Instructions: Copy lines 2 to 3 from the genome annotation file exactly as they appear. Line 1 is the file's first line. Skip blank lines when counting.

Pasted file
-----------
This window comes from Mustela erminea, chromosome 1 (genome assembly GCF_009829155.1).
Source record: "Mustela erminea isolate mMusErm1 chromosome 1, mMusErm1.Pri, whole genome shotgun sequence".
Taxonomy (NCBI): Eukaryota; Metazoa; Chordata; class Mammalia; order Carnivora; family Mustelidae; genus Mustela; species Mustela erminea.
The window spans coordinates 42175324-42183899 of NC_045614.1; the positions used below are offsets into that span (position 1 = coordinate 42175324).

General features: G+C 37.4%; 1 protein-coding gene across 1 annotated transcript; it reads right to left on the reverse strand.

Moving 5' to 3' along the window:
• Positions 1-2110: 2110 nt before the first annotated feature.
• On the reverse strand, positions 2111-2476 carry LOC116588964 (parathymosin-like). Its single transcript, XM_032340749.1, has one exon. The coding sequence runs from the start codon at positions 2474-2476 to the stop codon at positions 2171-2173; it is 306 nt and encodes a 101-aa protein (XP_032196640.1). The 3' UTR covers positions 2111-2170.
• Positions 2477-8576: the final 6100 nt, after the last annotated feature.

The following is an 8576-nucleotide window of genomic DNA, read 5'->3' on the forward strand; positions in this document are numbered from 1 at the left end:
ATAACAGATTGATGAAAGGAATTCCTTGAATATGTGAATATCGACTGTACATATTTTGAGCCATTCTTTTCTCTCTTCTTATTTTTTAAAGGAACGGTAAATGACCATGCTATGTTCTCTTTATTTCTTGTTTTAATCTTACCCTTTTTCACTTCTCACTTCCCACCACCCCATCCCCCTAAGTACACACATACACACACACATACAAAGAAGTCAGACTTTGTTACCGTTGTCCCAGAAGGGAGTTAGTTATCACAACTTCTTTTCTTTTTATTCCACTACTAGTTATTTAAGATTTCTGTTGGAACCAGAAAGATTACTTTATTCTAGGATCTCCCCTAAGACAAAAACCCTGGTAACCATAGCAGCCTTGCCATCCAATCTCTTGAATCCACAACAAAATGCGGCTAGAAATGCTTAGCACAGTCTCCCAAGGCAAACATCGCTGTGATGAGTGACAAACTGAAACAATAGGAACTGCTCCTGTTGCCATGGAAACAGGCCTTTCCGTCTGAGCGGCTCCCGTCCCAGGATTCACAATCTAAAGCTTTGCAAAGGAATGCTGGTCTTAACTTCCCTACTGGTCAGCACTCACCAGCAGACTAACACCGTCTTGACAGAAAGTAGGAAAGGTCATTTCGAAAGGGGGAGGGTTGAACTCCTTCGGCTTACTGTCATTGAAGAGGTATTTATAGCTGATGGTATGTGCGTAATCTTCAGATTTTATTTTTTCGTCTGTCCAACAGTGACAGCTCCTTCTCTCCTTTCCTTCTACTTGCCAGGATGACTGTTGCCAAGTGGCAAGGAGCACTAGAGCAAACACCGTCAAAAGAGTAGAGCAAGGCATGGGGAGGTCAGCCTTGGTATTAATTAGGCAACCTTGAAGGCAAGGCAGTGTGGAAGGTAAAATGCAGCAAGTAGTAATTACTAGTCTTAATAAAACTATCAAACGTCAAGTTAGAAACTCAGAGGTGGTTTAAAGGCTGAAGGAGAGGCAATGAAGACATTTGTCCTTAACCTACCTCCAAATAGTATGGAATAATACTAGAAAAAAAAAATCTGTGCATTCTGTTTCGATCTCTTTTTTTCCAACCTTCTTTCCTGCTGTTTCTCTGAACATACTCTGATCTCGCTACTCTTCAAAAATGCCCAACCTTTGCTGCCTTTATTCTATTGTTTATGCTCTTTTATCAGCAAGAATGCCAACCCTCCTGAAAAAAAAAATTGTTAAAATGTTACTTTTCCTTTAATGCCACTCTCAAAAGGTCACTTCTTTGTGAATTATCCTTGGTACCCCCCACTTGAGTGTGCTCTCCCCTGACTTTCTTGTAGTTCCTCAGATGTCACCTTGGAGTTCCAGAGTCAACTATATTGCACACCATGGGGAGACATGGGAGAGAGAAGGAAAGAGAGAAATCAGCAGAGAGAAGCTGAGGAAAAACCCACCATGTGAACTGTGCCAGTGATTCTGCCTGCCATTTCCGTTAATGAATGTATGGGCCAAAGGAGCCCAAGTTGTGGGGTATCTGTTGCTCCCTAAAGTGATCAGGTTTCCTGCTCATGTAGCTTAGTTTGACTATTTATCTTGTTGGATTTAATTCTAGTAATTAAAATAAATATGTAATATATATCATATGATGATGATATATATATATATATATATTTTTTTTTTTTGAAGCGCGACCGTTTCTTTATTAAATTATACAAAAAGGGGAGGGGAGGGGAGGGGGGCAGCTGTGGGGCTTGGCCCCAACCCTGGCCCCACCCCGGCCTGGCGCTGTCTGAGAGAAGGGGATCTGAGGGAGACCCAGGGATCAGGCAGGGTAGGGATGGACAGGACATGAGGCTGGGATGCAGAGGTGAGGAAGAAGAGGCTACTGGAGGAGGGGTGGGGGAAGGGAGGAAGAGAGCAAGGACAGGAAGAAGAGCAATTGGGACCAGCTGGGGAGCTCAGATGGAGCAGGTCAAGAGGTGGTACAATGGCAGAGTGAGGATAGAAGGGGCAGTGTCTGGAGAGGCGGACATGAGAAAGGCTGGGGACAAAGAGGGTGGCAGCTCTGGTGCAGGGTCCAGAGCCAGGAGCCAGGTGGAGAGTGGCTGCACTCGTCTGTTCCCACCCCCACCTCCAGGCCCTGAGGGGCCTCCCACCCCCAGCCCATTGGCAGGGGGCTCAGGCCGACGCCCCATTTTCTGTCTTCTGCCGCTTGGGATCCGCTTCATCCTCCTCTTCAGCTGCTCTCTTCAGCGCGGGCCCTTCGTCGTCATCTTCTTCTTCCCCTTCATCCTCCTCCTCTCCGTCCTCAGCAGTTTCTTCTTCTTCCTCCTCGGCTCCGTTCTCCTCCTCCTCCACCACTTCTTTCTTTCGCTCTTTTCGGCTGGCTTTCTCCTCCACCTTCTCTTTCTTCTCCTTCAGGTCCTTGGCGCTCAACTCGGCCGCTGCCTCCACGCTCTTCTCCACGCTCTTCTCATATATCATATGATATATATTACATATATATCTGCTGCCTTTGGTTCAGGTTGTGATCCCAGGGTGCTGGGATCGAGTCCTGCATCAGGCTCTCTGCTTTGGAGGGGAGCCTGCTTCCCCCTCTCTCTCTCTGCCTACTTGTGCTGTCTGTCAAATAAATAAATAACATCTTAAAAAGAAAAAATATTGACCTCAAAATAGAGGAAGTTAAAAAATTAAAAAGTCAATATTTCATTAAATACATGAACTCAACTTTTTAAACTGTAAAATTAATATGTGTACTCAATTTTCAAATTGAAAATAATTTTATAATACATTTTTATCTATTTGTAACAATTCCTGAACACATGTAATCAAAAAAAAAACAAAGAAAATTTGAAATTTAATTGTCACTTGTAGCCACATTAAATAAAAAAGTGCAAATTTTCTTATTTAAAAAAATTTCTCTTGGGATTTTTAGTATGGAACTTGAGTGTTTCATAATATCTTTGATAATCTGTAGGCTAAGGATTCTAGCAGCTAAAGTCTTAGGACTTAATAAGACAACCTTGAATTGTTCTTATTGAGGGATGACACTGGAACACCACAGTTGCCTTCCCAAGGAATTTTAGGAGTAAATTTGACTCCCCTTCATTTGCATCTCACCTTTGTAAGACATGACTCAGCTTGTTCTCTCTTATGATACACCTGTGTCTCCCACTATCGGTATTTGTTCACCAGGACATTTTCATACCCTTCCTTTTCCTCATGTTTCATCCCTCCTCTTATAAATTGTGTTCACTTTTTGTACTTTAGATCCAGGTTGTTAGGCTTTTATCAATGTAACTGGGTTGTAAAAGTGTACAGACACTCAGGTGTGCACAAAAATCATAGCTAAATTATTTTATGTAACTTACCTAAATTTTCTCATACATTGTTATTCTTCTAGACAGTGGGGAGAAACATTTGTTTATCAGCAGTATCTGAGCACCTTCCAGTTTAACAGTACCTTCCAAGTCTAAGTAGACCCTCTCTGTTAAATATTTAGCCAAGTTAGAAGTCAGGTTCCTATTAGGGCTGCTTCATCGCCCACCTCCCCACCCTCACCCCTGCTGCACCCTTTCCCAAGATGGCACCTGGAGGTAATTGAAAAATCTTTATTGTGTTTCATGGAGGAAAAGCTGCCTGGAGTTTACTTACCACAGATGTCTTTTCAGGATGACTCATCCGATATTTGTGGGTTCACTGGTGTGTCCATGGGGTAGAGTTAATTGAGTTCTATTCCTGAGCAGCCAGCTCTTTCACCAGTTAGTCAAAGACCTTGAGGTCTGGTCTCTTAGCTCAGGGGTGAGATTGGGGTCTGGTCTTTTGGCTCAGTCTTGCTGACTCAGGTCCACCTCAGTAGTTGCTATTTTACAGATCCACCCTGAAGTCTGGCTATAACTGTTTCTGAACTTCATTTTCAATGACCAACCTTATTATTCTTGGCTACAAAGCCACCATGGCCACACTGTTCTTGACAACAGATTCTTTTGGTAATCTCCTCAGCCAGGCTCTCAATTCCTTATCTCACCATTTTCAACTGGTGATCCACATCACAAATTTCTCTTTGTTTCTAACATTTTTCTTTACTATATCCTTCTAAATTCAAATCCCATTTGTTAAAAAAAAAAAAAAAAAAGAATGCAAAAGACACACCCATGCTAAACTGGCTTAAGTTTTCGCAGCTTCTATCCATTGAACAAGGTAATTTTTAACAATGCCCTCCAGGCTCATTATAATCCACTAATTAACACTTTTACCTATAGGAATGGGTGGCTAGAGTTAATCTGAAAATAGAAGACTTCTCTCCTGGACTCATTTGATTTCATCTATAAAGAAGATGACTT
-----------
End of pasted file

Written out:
Source record: "Mustela erminea isolate mMusErm1 chromosome 1, mMusErm1.Pri, whole genome shotgun sequence".
Taxonomy (NCBI): Eukaryota; Metazoa; Chordata; class Mammalia; order Carnivora; family Mustelidae; genus Mustela; species Mustela erminea.